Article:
Best way to safe film photo into digital form


Oct 25, 2009
103
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0
West coast
#1
Hi CSer's,
I have many family photos taken by film camera which I want to keep for long term. One way is to take pictures of these film photos in digital format. Don't think these is the best way. Scanning these film photos is another way but I do not have a good scanner. Does anyone know of a better way to reproduce these photos in digital form? Thanks
 

Rashkae

Senior Member
Nov 28, 2005
19,105
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#2
Either pay $$$ for a professional company to do it, or simply spend about $100 for a good scanner.
 

giantcanopy

Senior Member
Feb 11, 2007
6,232
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SG
#3
Hi CSer's,
I have many family photos taken by film camera which I want to keep for long term. One way is to take pictures of these film photos in digital format. Don't think these is the best way. Scanning these film photos is another way but I do not have a good scanner. Does anyone know of a better way to reproduce these photos in digital form? Thanks
If you have a large number of photos ( and you do not need top IQ for each scan ), you can purchase a scanner for DIY scanning. Some of the consumer film scanners such as epson's v series, and CanoScan scanners are pretty competent. I have an Epson V700 and am in the process of archiving my decade of old family film stuffs as well. Though tedious, I take my time, and more economical in a way.

Ryan
 

pinholecam

Moderator
Staff member
Jul 23, 2007
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#4
Are you referring to negatives or prints?

If you have no/low budget just 'copy' with your DSLR

For prints, you can use your DSLR or a cheap scanner.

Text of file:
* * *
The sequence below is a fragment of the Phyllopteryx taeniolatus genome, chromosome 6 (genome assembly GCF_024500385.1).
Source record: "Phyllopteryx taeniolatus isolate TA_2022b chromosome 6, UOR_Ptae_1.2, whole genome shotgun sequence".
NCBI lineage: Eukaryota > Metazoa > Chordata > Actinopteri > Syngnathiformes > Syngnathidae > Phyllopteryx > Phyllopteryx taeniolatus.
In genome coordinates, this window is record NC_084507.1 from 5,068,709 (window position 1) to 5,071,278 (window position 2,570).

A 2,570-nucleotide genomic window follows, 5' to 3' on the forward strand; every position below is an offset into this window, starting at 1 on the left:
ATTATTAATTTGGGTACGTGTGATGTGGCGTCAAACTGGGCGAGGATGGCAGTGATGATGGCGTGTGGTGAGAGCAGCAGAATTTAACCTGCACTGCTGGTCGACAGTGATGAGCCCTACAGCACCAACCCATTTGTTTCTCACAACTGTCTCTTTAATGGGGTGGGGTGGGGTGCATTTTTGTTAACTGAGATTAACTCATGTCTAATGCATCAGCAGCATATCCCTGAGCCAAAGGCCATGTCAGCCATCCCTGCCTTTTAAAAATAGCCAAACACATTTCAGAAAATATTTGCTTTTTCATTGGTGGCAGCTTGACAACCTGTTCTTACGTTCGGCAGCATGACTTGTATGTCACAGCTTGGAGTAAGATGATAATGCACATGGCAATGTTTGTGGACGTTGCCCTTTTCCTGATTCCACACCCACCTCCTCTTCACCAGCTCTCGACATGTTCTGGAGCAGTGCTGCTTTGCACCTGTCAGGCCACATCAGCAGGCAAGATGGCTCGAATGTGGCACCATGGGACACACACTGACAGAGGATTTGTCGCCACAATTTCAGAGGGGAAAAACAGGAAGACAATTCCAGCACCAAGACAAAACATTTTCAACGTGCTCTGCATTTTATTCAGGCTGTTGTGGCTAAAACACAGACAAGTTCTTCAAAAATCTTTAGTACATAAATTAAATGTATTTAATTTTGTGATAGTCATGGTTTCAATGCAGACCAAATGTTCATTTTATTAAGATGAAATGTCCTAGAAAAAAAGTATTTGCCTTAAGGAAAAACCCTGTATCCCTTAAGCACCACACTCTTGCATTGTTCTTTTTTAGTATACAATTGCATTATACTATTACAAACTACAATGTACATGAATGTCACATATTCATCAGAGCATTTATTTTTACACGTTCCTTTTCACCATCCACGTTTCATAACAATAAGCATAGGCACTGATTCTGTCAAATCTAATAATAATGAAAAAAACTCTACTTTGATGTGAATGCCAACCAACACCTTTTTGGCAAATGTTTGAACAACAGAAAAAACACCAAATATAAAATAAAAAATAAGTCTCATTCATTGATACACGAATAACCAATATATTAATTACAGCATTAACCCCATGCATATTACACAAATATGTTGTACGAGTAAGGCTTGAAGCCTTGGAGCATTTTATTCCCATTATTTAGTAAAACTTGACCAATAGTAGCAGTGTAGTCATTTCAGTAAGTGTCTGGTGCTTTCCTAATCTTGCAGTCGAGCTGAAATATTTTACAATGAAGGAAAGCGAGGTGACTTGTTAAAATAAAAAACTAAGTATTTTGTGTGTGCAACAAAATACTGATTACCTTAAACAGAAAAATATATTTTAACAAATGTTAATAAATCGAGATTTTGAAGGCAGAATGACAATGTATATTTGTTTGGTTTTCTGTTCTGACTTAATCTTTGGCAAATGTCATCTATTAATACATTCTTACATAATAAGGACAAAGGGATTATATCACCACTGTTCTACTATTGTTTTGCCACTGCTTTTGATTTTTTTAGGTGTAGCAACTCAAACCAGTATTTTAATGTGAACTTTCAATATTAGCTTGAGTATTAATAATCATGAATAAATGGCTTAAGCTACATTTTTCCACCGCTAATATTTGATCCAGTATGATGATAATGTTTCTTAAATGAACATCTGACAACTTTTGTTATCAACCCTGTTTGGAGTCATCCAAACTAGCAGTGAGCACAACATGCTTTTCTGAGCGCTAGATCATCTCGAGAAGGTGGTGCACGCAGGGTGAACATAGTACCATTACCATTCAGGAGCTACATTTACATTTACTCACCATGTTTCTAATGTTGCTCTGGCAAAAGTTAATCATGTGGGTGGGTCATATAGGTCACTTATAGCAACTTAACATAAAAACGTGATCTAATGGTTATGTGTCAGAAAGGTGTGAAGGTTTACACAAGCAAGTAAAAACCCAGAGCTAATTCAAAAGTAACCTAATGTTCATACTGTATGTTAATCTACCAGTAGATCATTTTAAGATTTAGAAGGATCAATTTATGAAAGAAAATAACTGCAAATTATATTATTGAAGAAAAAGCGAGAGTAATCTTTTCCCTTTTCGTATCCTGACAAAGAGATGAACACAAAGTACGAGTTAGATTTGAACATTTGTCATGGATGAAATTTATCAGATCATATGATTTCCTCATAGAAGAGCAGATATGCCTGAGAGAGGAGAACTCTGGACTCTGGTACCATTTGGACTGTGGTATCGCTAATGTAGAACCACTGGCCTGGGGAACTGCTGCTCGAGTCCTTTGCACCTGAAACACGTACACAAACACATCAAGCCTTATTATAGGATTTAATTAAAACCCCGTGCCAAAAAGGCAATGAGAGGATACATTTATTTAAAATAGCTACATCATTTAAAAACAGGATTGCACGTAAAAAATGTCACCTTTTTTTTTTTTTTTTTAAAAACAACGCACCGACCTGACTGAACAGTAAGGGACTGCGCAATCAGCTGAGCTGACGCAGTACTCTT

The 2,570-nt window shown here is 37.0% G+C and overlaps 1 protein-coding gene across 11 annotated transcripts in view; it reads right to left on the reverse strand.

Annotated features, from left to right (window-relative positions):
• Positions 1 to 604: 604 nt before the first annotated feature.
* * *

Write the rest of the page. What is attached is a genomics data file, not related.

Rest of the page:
For negatives, again you can use your DSLR or a scanner that does negative scans ($300$400 for a decent one (ie. Epson V600; Canon 9000F)
Using a scanner can take some time, so be prepared.

Otherwise, send it out to a shop that does negative scanning, but these are not cheap if you have a lot to scan.
 

Prismatic

Senior Member
Feb 25, 2003
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#5
Archiving photos from film is actually quite a tedious process if you have a lot of films to scan. Depending on the particular film you use and the actual exposure on film, you may have to adjust the scanner settings for each frame (Doing a good scan is always better than PP later on). The easiest available option is a flatbed scanner with film scanning capabilities from either Canon or Epson (Entry level one from Canon should be around $200+). I am using a Canon 9000F; it's pretty quick but sometimes scanning slides gives really strange results on the first scan through. Done with 37 rolls, another 300 rolls of film to scan.:sweat:

If you don't need to scan every frame, you can actually just store your negatives carefully, since negs are actually plastic sheets that can actually last quite long. Do a quick and small 'contact' print scan of the negs, then take out the particular photo to do a scan when you actually need it.
 

Oct 25, 2009
103
0
0
West coast
#6
Thanks guys for all your input. Yes I will probably pickup a good scanner in the $200+ range.
 

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